The problem with soy

Michael Guindon

We asked experts why soy is a problem

When asked who eats soy, most people think of vegans or hipsters drinking soy lattes in stylish cafes, or adding tofu to their meals as part of a healthy eating plan.

What many people don’t realise is that 75% of the world’s soy is fed to animals — which means the chances are there is soy in the meat, dairy, eggs, or farmed fish you may well have eaten today.

This lack of awareness of the hidden soy in the food we eat has helped keep the impacts of soy production out of the spotlight, particularly in lesser known ecosystems such as the Cerrado in Brazil and Chaco region of Argentina — with other commodities such as palm oil receiving more attention, thanks in no small part to successful campaigns by Greenpeace and others.

But soy farming is a major driver of deforestation that is negatively impacting wildlife, habitats, and biodiversity in South America. Which is why there is an urgent need for positive changes in the way soy is produced.

Why is soy a problem?

The largest producers of soy are Brazil and the United States, accounting for more than 60% of global production. Due to rising demand for soy — particularly to feed the ever growing shift to more meat-based diets and increasing demand from China — Brazil is expected to become the world’s largest soy producer in 2018.

More than half of soy currently produced in Brazil originates from the Cerrado, an area where almost 50% of native vegetation has been cleared largely due to soy production. This region is one of the most biodiverse regions on the planet, and is home to more than 12,000 plant species — many of which are not found elsewhere.

Soy expansion in the Cerrado has negative consequences not only for Brazil’s biodiversity, but is also a major contributor to global climate change and water pollution in Brazil. Currently almost 1,00o species in the Cerrado are at risk of extinction, including the giant armadillo, the maned wolf and the hyacinth macaw.

Hyacinth macaws are under threat from habitat loss in the Cerrado, photo: David Ellis via flickr.com, creative commons licence.

The region is also an important water source for Brazil. Rivers originating in the Cerrado provide 70% of Brazil’s population with fresh water and up to 80% of Brazil’s energy needs through hydroelectric power.

Indigenous and traditional communities in the Cerrado also rely on the local environment for their livelihoods including for food, medicine, fuel, and income generation. Soy expansion in the Cerrado can result in local communities losing access to the land and the natural resources they depend on.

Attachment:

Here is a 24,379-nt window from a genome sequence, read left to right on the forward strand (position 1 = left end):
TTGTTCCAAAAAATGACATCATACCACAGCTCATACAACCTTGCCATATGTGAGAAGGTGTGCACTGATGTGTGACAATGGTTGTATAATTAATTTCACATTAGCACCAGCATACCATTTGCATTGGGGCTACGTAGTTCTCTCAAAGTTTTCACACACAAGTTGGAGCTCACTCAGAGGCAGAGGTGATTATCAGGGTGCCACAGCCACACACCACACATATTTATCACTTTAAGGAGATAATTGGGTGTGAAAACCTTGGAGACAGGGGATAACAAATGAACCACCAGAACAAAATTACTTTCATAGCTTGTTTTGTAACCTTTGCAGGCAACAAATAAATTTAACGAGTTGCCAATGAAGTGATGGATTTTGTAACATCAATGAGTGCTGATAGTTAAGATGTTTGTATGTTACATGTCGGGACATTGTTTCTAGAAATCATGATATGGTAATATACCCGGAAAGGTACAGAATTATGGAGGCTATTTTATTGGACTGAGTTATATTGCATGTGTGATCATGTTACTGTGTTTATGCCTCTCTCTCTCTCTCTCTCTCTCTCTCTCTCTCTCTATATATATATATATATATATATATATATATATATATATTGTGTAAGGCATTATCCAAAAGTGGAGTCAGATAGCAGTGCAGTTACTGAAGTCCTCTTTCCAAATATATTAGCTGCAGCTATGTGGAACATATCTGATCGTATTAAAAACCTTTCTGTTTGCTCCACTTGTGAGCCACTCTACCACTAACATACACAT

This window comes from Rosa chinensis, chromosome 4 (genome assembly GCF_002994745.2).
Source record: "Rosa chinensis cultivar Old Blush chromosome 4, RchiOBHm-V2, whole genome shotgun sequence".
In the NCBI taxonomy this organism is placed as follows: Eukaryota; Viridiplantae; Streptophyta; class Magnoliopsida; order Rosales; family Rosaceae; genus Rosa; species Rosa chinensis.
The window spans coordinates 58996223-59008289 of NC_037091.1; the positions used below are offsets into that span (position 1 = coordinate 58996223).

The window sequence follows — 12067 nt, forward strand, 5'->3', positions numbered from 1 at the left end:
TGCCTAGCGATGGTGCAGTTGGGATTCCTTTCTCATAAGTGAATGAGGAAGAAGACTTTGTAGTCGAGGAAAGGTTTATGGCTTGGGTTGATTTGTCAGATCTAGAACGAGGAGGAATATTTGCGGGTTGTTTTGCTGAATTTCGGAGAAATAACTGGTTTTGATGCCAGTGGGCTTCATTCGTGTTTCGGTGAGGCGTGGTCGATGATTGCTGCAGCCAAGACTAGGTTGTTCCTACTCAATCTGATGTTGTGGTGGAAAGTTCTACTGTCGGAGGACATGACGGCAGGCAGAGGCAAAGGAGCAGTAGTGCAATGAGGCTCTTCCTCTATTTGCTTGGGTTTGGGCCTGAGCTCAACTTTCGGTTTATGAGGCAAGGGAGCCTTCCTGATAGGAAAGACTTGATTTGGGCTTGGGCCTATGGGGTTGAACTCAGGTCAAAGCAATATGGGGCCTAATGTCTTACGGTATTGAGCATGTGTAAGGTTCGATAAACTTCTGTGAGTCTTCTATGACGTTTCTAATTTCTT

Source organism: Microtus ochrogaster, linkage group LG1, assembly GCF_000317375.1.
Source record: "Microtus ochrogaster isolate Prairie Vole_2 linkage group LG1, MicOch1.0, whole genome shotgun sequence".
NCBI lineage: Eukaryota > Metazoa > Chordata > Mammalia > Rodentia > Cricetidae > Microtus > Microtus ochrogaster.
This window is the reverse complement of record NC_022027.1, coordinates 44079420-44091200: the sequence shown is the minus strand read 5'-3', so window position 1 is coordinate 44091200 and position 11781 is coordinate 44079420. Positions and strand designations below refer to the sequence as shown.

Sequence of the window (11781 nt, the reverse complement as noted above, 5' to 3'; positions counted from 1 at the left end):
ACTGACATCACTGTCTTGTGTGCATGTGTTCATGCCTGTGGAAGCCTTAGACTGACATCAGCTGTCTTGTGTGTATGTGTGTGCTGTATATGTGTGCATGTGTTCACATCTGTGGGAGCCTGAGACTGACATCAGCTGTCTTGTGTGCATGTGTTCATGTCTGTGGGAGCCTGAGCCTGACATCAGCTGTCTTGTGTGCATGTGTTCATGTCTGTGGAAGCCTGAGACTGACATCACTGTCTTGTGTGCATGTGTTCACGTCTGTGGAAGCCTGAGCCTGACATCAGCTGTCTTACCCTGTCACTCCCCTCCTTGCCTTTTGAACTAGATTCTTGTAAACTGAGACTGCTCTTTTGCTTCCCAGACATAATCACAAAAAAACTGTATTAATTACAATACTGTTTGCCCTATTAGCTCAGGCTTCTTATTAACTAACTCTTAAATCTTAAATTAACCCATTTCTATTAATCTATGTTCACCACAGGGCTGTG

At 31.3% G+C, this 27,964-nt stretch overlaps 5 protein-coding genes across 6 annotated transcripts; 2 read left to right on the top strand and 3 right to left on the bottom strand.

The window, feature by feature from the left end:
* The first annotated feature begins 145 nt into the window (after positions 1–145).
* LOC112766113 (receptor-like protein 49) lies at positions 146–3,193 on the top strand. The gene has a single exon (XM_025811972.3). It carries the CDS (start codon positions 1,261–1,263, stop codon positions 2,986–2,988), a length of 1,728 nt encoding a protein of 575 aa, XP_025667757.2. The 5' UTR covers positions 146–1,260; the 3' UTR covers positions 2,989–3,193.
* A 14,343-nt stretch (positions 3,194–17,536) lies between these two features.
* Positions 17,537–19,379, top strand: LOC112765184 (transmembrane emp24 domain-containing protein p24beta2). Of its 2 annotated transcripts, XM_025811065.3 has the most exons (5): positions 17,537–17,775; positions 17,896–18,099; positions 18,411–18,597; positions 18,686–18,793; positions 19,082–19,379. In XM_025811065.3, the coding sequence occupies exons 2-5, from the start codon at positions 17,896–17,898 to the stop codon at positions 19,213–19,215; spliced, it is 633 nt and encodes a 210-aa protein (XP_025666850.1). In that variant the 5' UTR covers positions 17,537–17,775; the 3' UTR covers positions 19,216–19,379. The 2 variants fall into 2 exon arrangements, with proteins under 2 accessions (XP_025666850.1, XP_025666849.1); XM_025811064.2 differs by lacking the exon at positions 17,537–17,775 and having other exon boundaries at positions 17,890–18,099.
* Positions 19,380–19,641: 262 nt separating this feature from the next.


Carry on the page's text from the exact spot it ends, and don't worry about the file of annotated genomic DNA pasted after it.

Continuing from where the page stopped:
As highlighted in a recent blog by Global Canopy’s Head of the Supply Chains Programme, the soy sector in Brazil uses significant amounts of agrochemicals, leading to widespread health problems for local communities, contamination of surrounding environments and waterways, and decreases in biodiversity — putting the livelihoods of local communities dependent on natural resources at risk.

What is the sector doing to decrease the impact of soy production?

In response to the growing threats linked to soy production in the Cerrado, civil society organisations signed the Cerrado Manifesto in 2017 (including Global Canopy who recently became a signatory), calling for immediate action by the private sector to protect the Cerrado.

To date, 62 companies have signed the Cerrado Manifesto Statement of Support — including big name brands such as Aldi, Danone, and Unilever. The majority of these signatories are consumer facing companies far removed from the regions where production is happening.

The companies operating on the soy frontier have been slower to embrace the Cerrado Manifesto — although some soy traders such as Cargill and Louis Dreyfus have made zero deforestation commitments. Given the immense challenges that lie ahead in ensuring that positive changes happen in production landscapes, increased action — including increased support for the Cerrado Manifesto and further efforts in translating policies into actions on the ground — is needed by those operating within producing regions.

What can be done to address these impacts?

Given that soy is one of the major contributors to habitat loss in Brazil, and that demand for the crop is projected to rise, there is an urgency to address the damage to biodiversity resulting from soy production.

In particular, companies need to develop more robust soy sourcing policies that cover all their operations, suppliers, and the landscapes they operate in. This needs to be followed with strong implementation plans which will require investment from all actors across the supply chain.

Given the immense challenge involved, all stakeholders need to collaborate to find a sustainable way forward for the sector. Companies need to invest in their suppliers — by providing training, support, and financial incentives for example — to accelerate action across the supply chain.

In the meantime, consumers can contribute by supporting companies that are committed to sourcing soy sustainably and by decreasing their consumption of animal products that are high in embedded soy.

By working together, we can all have a part in decreasing the strain on Brazil’s ecosystems.

Michael Guindon is a project manager with Global Canopy’s Supply Chain programme

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